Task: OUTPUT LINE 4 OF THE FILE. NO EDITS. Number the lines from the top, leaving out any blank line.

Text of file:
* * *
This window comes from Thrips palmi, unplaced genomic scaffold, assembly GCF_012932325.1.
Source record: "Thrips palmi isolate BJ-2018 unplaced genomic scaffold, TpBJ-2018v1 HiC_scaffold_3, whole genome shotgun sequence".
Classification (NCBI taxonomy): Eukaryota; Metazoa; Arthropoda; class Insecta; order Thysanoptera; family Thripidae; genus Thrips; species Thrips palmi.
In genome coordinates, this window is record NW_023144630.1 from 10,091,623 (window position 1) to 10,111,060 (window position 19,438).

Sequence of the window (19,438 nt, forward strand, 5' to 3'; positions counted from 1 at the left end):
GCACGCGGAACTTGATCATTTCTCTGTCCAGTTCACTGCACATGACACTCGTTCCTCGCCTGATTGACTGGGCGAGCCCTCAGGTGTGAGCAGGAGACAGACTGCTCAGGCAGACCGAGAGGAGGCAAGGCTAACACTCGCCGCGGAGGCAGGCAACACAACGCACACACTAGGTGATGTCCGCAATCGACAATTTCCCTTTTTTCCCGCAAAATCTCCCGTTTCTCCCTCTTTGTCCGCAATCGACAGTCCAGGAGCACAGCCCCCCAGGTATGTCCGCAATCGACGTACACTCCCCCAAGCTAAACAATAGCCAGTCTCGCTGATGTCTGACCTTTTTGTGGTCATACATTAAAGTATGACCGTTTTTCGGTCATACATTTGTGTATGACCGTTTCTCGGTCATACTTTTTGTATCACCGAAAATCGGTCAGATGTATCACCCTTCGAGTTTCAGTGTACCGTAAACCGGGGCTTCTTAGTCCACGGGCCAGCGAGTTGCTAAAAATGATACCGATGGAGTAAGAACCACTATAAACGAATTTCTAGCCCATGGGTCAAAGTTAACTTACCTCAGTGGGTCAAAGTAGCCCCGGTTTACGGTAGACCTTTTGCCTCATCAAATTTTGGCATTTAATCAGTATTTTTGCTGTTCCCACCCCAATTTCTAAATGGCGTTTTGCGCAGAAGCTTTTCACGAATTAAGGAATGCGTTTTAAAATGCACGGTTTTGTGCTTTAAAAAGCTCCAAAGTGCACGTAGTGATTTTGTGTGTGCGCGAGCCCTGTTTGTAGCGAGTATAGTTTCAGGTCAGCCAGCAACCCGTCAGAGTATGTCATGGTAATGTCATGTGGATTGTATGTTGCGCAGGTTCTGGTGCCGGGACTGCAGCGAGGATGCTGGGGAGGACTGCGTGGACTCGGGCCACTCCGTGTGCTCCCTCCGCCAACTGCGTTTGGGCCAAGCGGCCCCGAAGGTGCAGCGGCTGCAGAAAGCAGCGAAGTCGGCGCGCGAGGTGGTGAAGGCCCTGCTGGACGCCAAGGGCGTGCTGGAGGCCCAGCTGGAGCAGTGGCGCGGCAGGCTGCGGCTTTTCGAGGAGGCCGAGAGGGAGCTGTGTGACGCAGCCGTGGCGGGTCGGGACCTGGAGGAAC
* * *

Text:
In genome coordinates, this window is record NW_023144630.1 from 10,091,623 (window position 1) to 10,111,060 (window position 19,438).